A plethora of plant-based natural products have been reported to have antiviral properties and are gaining attention of investigators for their therapeutic potential in COVID-19. Thus, phytochemicals isolated from medicinal plants have shown great potential in inhibiting replication and blocking entry of viruses, including coronaviruses.[104,105] Specifically, several models including in vitro and animal models have demonstrated antiviral property against SARS-CoV-2.[104,106,107] For instance, the antiviral activities of Limonene against HSV-1, influenza, yellow fever, and dengue virus have been reported.[108-110] The mechanism of the antiviral activity of this compound is mainly through inhibition of viral replication via direct action on the virus.[47] Kolaviron elicited immunomodulatory and immunorestorative properties in in vitro and in vivo immunocompetent and immunocompromised animal models. which could be harnessed for possible clinical benefits to immunodeficient patients.[111] GB1, a biflavonoid and a component of kolaviron showed antibacterial activities against methicillin-resistant Staphylococcus aureus and vancomycin-resistant enterococci with minimal inhibitory concentrations (MIC) of 32 and 128 mg/ml, respectively.[112] The antibacterial activities of methanol extracts, containing kolaviron, of G. kola evaluated using broth microdilution showed MIC of 256 to 1024 μg/mL against multidrug resistant Gram-negative bacteria overexpressing active efflux pumps.[113] Bacteria and pathogens have been reported to exacerbate the effect of corona virus in COVID-19 patients. Examples are Streptococcus pneumoniae, S. aureus, Klebsiella pneumoniae, Mycoplasma pneumoniae, Chlamydia pneumonia, Legionella pneumophila, and Acinetobacter baumannii, and viruses such as influenza, coronavirus, rhinovirus/enterovirus, parainfluenza, influenza B virus, and human immunodeficiency virus.[114] The methanol extract and fractions of G. kola seed elicited protective effect against Streptococcus pyogenes, S. aureus, Plesiomonas shigelloides, and Salmonella typhimurium using agar-well diffusion method and MIC and minimum bactericidal concentration assays.[115]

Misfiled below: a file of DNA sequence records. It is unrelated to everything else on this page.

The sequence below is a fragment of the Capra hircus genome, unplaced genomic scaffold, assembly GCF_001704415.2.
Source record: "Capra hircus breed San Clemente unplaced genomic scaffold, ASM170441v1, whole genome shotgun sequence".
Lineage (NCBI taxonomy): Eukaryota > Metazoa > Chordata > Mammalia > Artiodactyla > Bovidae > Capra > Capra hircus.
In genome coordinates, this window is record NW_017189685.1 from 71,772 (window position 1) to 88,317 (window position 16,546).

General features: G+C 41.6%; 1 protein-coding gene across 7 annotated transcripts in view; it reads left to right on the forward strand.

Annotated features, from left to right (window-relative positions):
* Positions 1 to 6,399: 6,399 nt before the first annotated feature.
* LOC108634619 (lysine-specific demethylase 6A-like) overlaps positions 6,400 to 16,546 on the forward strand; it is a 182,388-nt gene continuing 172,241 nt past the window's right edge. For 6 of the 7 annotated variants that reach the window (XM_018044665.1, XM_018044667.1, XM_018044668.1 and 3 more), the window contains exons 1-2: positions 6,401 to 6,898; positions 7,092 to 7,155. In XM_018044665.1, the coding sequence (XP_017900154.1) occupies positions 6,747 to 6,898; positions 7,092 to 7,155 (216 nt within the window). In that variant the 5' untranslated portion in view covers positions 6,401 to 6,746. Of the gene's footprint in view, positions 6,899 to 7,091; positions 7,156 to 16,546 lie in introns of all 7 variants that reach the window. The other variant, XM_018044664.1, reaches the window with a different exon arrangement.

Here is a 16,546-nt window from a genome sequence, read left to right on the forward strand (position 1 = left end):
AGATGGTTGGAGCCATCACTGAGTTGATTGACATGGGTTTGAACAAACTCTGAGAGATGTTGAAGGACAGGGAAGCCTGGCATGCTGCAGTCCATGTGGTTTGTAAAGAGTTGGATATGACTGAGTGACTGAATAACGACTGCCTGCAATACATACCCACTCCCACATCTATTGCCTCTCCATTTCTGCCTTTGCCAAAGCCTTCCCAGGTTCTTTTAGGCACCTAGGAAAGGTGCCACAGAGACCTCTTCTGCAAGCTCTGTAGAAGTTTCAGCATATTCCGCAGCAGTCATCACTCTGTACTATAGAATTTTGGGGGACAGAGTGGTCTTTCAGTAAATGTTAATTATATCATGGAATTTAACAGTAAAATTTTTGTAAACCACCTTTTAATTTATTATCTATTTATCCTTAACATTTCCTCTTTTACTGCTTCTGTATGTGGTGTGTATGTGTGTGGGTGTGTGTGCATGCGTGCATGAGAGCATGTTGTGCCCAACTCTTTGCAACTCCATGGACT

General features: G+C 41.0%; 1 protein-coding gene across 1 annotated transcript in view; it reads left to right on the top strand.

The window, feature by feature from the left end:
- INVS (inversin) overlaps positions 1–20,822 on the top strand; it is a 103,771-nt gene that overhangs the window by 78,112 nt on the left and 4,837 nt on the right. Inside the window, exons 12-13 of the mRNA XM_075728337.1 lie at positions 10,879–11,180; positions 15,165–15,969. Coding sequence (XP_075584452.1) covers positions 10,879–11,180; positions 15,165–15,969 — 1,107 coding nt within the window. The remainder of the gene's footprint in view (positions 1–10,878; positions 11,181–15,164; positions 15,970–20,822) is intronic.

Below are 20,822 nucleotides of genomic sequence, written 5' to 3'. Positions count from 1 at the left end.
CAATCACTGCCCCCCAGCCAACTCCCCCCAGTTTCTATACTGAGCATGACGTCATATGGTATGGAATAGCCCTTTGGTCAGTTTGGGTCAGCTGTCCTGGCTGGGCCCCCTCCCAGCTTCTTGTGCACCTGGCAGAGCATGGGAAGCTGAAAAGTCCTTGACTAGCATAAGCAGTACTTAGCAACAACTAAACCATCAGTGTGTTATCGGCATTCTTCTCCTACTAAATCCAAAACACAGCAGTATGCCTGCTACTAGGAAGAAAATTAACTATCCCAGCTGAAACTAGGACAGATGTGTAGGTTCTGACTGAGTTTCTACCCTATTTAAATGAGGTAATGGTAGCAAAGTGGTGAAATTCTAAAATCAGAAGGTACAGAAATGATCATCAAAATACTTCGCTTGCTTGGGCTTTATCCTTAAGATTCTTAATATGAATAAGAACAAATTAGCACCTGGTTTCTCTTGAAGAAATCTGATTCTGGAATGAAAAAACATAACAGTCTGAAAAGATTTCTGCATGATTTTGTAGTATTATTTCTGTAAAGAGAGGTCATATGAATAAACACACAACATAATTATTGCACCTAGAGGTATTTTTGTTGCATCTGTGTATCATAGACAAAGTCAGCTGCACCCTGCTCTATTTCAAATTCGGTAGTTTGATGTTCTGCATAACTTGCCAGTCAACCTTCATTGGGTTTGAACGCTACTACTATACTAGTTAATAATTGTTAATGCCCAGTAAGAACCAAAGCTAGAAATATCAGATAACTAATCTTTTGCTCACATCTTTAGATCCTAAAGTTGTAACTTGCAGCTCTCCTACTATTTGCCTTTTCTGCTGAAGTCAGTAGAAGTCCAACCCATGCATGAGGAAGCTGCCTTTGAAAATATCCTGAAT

Influenza A viruses induce cytokine storm and host’s intracellular redox imbalance to ensure continuous replication and survival, leading to severe immunopathology and death. We reported the protective role of kolaviron, on BALB/c mice challenged with influenza A/Perth/ H3N2/16/09 (Pr/H3N2) virus. Kolaviron administered at 400 mg/kg orally to BALB/c mice for 3 days, 3 h, and 1 h before infection with 1LD50 or 3LD50 (14-day study) and 5LD50 (6-day study) of Pr/H3N2 improved lung aeration, parenchyma integrity with patchy cellular infiltration and reduced lung consolidation, inflammatory cells infiltration as well as overall improvement in morbidity and mortality.[41] Furthermore, excessive pulmonary activation of neutrophils and macrophages in mice infected with Pr/H3N2 were attenuated by Kolaviron.[41,42] While excessive CD4 T cells during influenza infection has been demonstrated to contribute to immunopathology, the pivotal role of CD4+ cells in influenza clearance through direct targeting and elimination of infected cells and activation of adaptive immune response has also been demonstrated[116-118] and the IL-10 secreting prowess of CD4+ which has been implicated in viral infection. In mice infected with influenza virus, kolaviron suppresses IL-10 production, which could selectively fine tune host’s CD4+.[42]